A disease-specific version of the Work Productivity and Activity Impairment (WPAI) Questionnaire was used to measure the impact of the child's asthma on the caregiver's productivity [13]. This instrument has been modified in a number of disease areas to assess disease-specific work productivity reductions, rather than general work productivity reductions not necessarily associated with a specific condition [14]. Additionally, this instrument has been modified for use among caregivers [15].

For this study, the instrument was modified to assess impairment that the caregiver attributed to the child's asthma. The WPAI captured the work time absent, impairment while working (presenteeism), overall work productivity impairment, and regular daily activity (eg, work around the house, shopping, studying, exercising) assessed in the previous 7 days.

Data Analysis

The demographics of caregivers of children with uncontrolled versus controlled asthma were compared with respect to their gender, age, race/ethnicity, and geographical region. Children with uncontrolled versus controlled asthma were also compared on their gender, age and comorbid conditions. HRQOL and productivity differences between children with uncontrolled and controlled asthma and their respective caregivers were analyzed. Differences in means were evaluated using the two-tailed t test procedure, and differences in proportions were evaluated using Fisher's exact test. Because the CH scale in the CHQ-PF28 was measured as an ordinal variable, the Cochran-Armitage test for trend was used to assess differences between the groups. Multiple comparison adjustment using the Bonferroni procedure was made for the 13 domain measures and two summary scales of the CHQ-PF28, all five child productivity measures assessed and all four measures of the WPAI due to number of hypotheses tested simultaneously for these measures. For each statistical test, the statistical level required to meet significance was adjusted by the number of hypotheses tested in order to raise the criteria for meeting significance. Although we are not aware of any formal evaluations to determine the minimal clinically important differences for the CHQ-PF28, others have suggested that most minimal clinically important differences using QOL instruments are centered around 0.5 standard deviation (SD) [12, 16].

Guyatt's responsiveness statistic (RS) [17], calculated as a measure's absolute difference between the uncontrolled and controlled groups divided by the standard deviation of the controlled group, was used to describe the effect size of the CHQ-PF28 physical summary measure (PHS) and psychosocial summary measure (PSS) between the uncontrolled and controlled children. Based on the standard deviation criteria for minimally clinically significant differences in HRQOL, an RS greater than 0.5 was interpreted as a moderate effect size, while a RS greater than 0.8 was interpreted as a large effect size [18].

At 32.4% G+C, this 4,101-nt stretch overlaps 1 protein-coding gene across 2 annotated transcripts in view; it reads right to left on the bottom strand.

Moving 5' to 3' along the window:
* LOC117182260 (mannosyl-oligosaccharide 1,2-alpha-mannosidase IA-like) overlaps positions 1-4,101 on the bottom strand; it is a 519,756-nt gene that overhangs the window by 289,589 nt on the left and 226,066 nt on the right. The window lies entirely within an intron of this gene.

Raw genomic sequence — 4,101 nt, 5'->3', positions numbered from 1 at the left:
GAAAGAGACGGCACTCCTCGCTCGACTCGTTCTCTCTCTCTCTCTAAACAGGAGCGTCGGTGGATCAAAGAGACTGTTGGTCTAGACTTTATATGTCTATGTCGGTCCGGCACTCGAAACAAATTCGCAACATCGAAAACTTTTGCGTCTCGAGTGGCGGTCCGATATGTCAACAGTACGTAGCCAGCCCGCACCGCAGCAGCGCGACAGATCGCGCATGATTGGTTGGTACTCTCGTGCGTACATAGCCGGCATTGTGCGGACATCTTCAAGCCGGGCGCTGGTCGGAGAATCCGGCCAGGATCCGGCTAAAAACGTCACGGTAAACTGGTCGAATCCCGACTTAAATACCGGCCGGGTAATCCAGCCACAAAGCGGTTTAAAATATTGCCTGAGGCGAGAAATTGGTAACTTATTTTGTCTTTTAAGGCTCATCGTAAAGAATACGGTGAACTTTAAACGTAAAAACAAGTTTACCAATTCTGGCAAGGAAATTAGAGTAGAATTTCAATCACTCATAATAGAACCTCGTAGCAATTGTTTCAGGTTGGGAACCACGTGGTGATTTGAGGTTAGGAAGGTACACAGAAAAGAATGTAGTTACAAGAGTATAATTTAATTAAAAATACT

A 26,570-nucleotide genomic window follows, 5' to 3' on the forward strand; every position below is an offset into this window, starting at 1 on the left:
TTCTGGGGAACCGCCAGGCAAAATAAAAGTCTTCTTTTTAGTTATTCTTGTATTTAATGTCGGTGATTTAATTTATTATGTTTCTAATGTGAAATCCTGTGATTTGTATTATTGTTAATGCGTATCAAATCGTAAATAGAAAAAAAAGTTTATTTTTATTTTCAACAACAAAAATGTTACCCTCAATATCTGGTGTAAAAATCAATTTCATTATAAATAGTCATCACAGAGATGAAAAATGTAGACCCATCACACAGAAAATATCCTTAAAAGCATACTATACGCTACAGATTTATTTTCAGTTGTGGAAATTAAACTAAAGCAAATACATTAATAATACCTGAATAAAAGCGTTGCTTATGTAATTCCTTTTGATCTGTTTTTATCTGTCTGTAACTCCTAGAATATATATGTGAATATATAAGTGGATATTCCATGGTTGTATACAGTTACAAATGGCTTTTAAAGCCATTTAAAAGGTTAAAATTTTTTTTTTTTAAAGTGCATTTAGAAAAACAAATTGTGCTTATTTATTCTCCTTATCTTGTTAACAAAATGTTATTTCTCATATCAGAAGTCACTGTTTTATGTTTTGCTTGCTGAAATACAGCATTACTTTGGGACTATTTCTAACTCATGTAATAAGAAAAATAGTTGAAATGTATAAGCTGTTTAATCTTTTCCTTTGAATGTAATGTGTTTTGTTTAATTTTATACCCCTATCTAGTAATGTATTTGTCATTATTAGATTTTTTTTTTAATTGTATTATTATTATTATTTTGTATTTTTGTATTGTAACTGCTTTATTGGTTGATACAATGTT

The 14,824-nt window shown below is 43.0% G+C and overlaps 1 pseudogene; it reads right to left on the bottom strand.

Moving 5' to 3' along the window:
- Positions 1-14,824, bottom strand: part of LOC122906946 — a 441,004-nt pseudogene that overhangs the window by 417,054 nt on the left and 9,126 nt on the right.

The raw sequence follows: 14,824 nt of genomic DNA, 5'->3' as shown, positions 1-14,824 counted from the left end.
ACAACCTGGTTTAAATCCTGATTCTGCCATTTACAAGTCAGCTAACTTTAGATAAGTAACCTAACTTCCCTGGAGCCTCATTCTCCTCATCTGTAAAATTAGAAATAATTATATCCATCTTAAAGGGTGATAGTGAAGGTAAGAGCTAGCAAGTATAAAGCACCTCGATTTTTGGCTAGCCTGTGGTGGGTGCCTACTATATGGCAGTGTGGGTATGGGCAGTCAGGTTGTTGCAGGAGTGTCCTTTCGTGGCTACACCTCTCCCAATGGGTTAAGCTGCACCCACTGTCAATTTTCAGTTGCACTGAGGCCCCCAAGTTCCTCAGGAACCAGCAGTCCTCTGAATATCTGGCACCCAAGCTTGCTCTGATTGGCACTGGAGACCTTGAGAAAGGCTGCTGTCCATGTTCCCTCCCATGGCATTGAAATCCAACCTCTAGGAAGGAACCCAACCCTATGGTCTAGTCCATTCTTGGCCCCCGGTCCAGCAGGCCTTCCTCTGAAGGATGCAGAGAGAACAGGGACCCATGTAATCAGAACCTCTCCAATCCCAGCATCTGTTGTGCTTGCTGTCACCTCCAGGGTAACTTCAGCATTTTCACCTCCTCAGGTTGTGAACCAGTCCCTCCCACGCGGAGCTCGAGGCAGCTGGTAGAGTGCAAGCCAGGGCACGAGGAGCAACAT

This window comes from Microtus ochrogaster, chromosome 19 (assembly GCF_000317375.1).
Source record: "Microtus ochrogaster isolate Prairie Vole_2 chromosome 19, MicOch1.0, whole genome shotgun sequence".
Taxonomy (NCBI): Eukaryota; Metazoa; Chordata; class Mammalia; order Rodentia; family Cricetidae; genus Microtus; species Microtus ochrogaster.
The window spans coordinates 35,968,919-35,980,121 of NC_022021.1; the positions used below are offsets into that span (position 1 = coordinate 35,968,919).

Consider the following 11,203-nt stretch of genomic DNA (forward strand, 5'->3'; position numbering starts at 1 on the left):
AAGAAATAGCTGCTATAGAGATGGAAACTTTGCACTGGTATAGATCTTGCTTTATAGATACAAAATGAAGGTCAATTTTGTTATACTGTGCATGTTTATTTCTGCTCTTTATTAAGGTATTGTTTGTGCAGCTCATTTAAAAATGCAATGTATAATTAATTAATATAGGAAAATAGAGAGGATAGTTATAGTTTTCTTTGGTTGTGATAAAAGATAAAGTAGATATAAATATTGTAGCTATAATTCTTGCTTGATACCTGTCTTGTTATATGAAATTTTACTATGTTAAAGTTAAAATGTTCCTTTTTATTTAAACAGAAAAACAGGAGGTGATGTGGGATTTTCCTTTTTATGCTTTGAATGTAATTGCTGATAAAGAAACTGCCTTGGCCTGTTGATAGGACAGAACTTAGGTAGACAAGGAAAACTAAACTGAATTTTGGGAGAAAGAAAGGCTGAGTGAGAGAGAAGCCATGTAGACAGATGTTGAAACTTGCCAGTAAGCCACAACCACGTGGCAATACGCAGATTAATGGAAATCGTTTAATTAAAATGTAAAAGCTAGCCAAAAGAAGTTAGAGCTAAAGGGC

The difference in reduced work productivity between caregivers of children with uncontrolled versus controlled asthma was used to quantify the cost of reduced work productivity due to uncontrolled asthma. Annual cost calculations assumed 220 eight-hour paid working days per year at an average annual salary of $34,426 (or a compensation rate of $19.56/hour) [19]. Statistical analyses were performed using the SAS statistical package (SAS Version 9.1, SAS Institute, Cary, NC).


Figure 1 is a flow chart describing the study participation. Invitations to participate in the survey were sent to 16,396 Harris Poll Online members, and 4,514 (25.7%) initiated the survey screener (ie, logged onto the web site) during the 3-week fielding period during June through July of 2007. From this pool of potential participants, participants were queried to identify those who were 18 years of age, a US citizen, and the primary caregiver to a child between the ages of 6 and 12 with asthma within the household. A total of 473 satisfied the study criteria, completed the questionnaire, and were included in this analysis.
Figure 1
Figure 1

Study Participation Screening.

Caregiver Demographics

Of the adult caregivers that met the criteria to participate in this survey, 360 (76%) of 473 had a child classified with uncontrolled asthma. Caregiver age, race/ethnicity, and geographic region distributions were similar between caregivers of children with uncontrolled and controlled asthma (Table 1). Caregivers of children with uncontrolled asthma responding to this survey were more likely to be female. Age and gender of children with asthma did not differ statistically between the two groups. Children with uncontrolled asthma were more likely to have caregiver-reported sinusitis; other co-morbidities were reported with similar frequencies between the groups. Only about one quarter of the children were usually seen by a specialist (allergist, immunologist, or pulmonologist). The majority of the children were usually seen by their pediatrician or general practitioner for their asthma, and this did not vary by control status.
Table 1

Characteristics of Caregivers and Children by Asthma Symptom Control




P value


N = 360 (%)

N = 113 (%)


Caregiver-Specific Characteristics





83 (23.1)

39 (34.5)




277 (76.9)

74 (65.5)




Mean age (SD)

40.4 (9)

41.5 (8)




African American

23 (6.4)

7 (6.2)



Asian/Pacific Islander

2 (0.6)

2 (1.8)



312 (86.7)

94 (83.2)



9 (2.5)

3 (2.7)


Native American